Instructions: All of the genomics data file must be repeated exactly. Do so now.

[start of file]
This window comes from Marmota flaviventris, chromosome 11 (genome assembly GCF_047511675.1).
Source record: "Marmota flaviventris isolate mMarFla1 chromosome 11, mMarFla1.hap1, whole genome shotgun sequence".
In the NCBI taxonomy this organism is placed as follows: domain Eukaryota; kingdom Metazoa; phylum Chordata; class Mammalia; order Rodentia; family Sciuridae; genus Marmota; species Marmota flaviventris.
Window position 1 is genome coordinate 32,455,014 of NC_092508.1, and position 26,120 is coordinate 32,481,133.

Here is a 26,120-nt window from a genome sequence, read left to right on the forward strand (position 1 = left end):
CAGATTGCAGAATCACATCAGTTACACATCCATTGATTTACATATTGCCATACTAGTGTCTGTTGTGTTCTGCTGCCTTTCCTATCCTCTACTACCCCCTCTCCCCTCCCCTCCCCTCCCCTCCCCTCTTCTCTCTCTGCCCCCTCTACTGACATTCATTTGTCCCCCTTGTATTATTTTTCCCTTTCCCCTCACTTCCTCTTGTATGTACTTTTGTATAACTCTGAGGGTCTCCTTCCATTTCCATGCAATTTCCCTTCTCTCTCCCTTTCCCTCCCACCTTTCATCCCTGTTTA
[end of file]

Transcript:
This window comes from Marmota flaviventris, chromosome 11 (genome assembly GCF_047511675.1).
Source record: "Marmota flaviventris isolate mMarFla1 chromosome 11, mMarFla1.hap1, whole genome shotgun sequence".
In the NCBI taxonomy this organism is placed as follows: domain Eukaryota; kingdom Metazoa; phylum Chordata; class Mammalia; order Rodentia; family Sciuridae; genus Marmota; species Marmota flaviventris.
Window position 1 is genome coordinate 32,455,014 of NC_092508.1, and position 26,120 is coordinate 32,481,133.

Here is a 26,120-nt window from a genome sequence, read left to right on the forward strand (position 1 = left end):
CAGATTGCAGAATCACATCAGTTACACATCCATTGATTTACATATTGCCATACTAGTGTCTGTTGTGTTCTGCTGCCTTTCCTATCCTCTACTACCCCCTCTCCCCTCCCCTCCCCTCCCCTCCCCTCTTCTCTCTCTGCCCCCTCTACTGACATTCATTTGTCCCCCTTGTATTATTTTTCCCTTTCCCCTCACTTCCTCTTGTATGTACTTTTGTATAACTCTGAGGGTCTCCTTCCATTTCCATGCAATTTCCCTTCTCTCTCCCTTTCCCTCCCACCTTTCATCCCTGTTTA